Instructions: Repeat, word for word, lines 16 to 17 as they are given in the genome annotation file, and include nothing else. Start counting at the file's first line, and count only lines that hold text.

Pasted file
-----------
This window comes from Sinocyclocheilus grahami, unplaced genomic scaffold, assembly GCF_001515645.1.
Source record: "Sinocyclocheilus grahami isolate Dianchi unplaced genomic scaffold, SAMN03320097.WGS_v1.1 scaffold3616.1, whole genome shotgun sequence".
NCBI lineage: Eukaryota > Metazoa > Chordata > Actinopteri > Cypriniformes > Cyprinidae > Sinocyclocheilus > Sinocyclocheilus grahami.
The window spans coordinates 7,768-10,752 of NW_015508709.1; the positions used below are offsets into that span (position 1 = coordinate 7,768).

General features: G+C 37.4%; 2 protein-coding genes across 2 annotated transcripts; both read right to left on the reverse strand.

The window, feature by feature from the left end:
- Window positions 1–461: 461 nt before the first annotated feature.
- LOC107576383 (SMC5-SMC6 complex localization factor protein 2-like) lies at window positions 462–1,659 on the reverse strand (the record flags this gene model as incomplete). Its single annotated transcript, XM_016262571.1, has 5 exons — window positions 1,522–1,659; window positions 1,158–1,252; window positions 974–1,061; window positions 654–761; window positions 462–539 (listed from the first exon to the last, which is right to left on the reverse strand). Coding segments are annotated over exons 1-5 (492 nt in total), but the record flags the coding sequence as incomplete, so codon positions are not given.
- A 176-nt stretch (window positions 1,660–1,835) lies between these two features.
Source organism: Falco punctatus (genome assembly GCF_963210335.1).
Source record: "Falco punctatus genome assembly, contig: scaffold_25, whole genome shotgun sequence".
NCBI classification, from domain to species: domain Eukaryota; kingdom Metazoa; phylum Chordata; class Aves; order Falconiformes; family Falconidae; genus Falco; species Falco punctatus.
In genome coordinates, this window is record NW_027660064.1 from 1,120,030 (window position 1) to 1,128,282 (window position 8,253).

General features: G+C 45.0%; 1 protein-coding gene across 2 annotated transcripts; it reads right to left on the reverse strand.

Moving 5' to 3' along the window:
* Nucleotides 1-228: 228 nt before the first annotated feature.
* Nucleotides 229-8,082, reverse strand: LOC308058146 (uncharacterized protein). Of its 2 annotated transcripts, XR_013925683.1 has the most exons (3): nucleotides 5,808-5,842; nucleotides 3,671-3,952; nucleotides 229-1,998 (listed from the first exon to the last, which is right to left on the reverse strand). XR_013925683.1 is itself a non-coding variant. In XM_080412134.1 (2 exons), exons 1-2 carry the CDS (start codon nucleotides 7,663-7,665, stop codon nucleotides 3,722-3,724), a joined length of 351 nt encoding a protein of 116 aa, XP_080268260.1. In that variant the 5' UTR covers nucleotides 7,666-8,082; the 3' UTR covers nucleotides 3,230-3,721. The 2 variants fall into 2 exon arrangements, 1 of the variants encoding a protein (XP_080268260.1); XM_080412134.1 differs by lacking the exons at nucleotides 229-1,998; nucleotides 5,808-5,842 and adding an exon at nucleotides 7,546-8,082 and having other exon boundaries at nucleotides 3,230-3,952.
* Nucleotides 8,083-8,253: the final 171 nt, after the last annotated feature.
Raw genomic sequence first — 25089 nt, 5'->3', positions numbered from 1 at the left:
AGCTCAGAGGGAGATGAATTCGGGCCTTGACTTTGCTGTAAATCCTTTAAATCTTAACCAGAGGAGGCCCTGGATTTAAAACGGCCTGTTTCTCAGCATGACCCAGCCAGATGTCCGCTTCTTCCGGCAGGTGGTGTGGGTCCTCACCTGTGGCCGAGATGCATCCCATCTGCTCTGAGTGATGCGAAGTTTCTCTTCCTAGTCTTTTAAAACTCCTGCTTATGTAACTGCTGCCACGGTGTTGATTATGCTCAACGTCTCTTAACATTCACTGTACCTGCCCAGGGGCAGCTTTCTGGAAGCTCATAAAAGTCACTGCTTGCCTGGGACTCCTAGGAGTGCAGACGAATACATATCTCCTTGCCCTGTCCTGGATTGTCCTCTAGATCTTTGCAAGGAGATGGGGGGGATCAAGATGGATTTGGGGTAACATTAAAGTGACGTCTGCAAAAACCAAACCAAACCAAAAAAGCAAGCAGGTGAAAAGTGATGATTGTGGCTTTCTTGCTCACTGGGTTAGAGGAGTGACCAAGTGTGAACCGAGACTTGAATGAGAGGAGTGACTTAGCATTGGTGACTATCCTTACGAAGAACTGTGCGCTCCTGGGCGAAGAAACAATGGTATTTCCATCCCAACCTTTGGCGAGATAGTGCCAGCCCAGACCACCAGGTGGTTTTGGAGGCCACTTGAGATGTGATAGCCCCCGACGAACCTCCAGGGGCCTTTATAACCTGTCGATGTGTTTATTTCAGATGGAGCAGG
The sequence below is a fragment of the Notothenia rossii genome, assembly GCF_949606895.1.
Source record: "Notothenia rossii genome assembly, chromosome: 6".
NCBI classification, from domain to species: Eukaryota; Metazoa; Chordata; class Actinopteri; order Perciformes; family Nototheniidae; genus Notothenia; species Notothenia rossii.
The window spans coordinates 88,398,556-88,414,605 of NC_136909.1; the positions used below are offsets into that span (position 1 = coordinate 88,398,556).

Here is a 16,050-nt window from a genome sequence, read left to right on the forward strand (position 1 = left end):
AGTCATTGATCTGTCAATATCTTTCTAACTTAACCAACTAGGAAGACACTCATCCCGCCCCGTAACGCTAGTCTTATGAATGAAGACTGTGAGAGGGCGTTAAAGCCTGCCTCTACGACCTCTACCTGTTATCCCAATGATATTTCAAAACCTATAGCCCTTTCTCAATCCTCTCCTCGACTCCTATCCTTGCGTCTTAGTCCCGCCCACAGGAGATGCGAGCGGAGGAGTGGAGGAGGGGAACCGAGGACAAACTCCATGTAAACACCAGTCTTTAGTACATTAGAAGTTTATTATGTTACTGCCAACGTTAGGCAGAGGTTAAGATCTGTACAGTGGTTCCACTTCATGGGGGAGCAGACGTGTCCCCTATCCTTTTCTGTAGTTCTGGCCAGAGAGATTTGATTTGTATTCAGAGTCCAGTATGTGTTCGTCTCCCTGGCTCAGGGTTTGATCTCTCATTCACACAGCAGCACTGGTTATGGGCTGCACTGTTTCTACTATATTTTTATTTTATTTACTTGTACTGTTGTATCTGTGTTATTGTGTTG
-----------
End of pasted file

* Nucleotides 1-228: 228 nt before the first annotated feature.
* Nucleotides 229-8,082, reverse strand: LOC308058146 (uncharacterized protein). Of its 2 annotated transcripts, XR_013925683.1 has the most exons (3): nucleotides 5,808-5,842; nucleotides 3,671-3,952; nucleotides 229-1,998 (listed from the first exon to the last, which is right to left on the reverse strand). XR_013925683.1 is itself a non-coding variant. In XM_080412134.1 (2 exons), exons 1-2 carry the CDS (start codon nucleotides 7,663-7,665, stop codon nucleotides 3,722-3,724), a joined length of 351 nt encoding a protein of 116 aa, XP_080268260.1. In that variant the 5' UTR covers nucleotides 7,666-8,082; the 3' UTR covers nucleotides 3,230-3,721. The 2 variants fall into 2 exon arrangements, 1 of the variants encoding a protein (XP_080268260.1); XM_080412134.1 differs by lacking the exons at nucleotides 229-1,998; nucleotides 5,808-5,842 and adding an exon at nucleotides 7,546-8,082 and having other exon boundaries at nucleotides 3,230-3,952.